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Warm weather could make ducks harder to locate

CHARLESTON, W.Va. -- Conventional wisdom dictates that mild winters equal lousy late-season duck and goose hunting.

While that's a good rule of thumb, it isn't always right.

Last winter should have been disastrous. There was almost no snow, and temperatures stayed fairly moderate. The bitterly cold two- or three-week period that usually pushes waves of waterfowl south into West Virginia never happened.

It stands to reason, then, that hunters should have had a really difficult time finding ducks or geese.

They didn't.

"I was kind of surprised when we did our midwinter waterfowl survey," said Steve Wilson, waterfowl project leader for the state Division of Natural Resources. "Before we started counting, I figured we wouldn't see many birds at all. The numbers turned out to be down a little, but not a lot. We counted considerably more than I thought we would."

The survey took place in January. Wilson overflew all the areas of the state where waterfowl tend to congregate - along the Ohio, Kanawha, New and Shenandoah rivers and on Tygart and Bluestone lakes.

Waterfowl tend to congregate there in January because that's where most of the unfrozen water is.

Last year, nothing was frozen. Not only did birds not come down from the north, but birds that were already here stayed scattered around the small streams and ponds they normally inhabit.

"Still, we counted more than I thought we would," Wilson said. "I've seen mild years when we didn't count many birds at all, but last year the numbers were decent."

For duck hunters' sake, Wilson is hoping a couple of bitterly cold "Alberta clippers" sweep down out of central Canada and put the Mountain State in a late-December deep freeze.

"That would certainly make it a lot easier on duck and goose hunters," he said. "It would push birds down here from the lowlands around Lake Erie. When all the water gets frozen in those areas, [ducks and geese] tend to head our way. They usually don't come any farther south than they need to get by, and because we almost always have open water along our large rivers, they stop here."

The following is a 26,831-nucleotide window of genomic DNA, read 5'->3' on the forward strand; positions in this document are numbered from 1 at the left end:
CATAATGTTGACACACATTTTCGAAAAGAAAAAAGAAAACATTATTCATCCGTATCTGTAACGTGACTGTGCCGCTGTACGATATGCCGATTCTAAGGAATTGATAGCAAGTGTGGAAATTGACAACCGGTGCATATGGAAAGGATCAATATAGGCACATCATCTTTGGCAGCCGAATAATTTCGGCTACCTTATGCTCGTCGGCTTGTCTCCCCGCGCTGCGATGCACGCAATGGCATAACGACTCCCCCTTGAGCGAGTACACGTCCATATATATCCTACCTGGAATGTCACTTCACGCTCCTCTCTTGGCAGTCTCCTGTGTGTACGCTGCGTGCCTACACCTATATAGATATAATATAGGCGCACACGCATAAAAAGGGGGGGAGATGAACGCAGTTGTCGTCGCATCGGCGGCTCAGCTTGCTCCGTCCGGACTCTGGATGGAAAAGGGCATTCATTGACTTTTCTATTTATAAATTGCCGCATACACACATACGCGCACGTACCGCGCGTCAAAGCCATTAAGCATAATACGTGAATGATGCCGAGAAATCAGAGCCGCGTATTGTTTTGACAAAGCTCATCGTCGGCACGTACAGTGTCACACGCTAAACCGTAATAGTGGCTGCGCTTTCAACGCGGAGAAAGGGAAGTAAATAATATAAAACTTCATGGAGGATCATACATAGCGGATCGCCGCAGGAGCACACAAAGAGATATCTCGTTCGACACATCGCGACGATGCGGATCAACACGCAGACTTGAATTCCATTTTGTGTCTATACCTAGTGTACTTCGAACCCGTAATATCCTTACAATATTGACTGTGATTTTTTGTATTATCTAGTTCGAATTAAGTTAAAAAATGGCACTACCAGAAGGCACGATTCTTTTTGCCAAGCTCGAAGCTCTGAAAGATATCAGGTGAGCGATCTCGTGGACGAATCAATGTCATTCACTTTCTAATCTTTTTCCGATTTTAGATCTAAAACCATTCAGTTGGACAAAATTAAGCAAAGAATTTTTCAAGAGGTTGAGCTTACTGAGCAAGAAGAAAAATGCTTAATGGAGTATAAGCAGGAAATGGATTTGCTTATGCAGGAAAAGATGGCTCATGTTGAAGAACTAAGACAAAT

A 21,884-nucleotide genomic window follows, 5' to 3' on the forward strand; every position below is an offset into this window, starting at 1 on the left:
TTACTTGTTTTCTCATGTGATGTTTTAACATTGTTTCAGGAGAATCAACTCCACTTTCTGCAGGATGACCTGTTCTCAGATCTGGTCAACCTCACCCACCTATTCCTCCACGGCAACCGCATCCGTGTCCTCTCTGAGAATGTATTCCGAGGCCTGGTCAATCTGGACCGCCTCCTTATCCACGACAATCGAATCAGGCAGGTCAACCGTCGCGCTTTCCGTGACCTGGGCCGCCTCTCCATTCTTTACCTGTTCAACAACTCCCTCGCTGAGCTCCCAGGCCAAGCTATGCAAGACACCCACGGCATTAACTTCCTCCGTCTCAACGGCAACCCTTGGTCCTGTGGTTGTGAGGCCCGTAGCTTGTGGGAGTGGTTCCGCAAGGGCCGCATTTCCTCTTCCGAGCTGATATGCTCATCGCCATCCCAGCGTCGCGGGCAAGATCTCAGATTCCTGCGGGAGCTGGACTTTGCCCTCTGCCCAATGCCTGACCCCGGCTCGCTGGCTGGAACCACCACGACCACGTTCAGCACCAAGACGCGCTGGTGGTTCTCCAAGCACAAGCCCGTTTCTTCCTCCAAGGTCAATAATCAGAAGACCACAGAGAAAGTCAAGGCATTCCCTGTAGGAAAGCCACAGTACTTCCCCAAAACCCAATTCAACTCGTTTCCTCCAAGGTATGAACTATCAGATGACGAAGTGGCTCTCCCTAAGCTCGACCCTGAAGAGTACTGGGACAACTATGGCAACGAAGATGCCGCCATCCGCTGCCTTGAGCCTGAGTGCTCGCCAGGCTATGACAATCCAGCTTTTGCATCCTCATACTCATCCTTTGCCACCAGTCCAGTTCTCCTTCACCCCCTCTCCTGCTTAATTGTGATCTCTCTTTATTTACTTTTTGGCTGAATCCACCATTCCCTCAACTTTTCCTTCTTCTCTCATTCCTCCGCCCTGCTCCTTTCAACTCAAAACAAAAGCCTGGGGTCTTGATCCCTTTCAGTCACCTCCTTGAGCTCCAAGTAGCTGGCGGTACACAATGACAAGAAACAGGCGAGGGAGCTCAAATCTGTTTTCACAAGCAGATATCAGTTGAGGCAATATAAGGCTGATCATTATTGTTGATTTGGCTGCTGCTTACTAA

Most of the ducks that move south are mallards and black ducks, but Wilson said other species show up, too - species West Virginians don't often see.

"When the weather is right, it's not unusual to see canvasbacks, ring-necked ducks and gadwalls mixed in with the mallards and blacks," he said.

Ironically, geese don't usually make the trip.

"We don't really get that many migrants," Wilson said. "If you're hunting and seeing geese around here, they probably are from here. The Ohio Valley might get a few, but we'd really have to have an unusual weather situation to get many migrant geese in here. Fortunately, we've always got plenty of resident geese around."

If we get that late-December cold snap, Wilson has some advice for waterfowl hunters who aren't sure where to look.

"If it gets really cold, and if ponds and marshes and small slow streams freeze over, the only open water is the big stuff and water that's moving really fast. Throw a foot of snow over the ground and it really restricts them. They head for big rivers and lakes.

"Once you know where they have to go, it makes for mighty good hunting. If it stays thawed and warm, you'll have to do a lot more scouting to find them."


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